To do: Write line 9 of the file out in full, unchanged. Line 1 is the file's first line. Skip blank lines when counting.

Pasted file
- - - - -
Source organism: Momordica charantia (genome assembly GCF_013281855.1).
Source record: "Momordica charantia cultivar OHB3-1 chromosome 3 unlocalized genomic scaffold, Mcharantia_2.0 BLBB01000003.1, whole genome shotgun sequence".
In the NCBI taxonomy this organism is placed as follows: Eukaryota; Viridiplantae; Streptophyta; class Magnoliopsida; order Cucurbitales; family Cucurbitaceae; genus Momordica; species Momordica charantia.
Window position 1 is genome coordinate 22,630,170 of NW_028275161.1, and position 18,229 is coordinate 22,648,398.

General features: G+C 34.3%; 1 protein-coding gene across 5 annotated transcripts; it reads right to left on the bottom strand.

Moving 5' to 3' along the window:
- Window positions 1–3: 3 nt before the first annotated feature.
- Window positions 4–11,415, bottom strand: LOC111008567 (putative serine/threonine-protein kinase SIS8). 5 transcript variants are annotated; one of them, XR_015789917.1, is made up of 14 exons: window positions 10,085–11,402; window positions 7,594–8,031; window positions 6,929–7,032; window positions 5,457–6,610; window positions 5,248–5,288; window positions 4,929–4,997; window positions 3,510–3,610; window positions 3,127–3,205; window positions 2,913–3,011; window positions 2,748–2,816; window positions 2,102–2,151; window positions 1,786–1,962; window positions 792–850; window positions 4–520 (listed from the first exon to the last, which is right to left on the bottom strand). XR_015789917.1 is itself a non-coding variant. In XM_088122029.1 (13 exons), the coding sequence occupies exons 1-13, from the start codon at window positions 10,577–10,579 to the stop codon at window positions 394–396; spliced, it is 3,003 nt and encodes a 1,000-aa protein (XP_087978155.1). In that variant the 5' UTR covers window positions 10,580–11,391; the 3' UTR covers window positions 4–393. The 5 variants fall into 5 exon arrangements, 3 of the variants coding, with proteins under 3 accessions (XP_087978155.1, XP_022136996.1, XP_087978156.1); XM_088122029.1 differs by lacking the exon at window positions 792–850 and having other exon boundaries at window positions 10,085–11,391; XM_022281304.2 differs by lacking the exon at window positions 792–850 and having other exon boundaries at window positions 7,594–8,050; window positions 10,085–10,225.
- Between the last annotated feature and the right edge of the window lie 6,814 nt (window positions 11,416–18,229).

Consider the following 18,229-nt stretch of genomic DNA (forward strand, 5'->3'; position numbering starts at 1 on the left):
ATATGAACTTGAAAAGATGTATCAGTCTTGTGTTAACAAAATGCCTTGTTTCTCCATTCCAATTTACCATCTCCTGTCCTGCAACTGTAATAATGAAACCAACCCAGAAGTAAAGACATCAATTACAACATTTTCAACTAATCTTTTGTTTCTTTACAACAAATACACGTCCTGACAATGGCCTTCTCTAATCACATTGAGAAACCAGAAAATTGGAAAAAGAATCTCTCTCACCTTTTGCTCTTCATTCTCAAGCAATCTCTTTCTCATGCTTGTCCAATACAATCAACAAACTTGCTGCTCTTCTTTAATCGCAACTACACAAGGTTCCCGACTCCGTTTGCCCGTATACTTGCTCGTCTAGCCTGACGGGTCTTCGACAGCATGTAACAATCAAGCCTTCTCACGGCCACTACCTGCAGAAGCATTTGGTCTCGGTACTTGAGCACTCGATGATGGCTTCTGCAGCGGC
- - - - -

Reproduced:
- Between the last annotated feature and the right edge of the window lie 6,814 nt (window positions 11,416–18,229).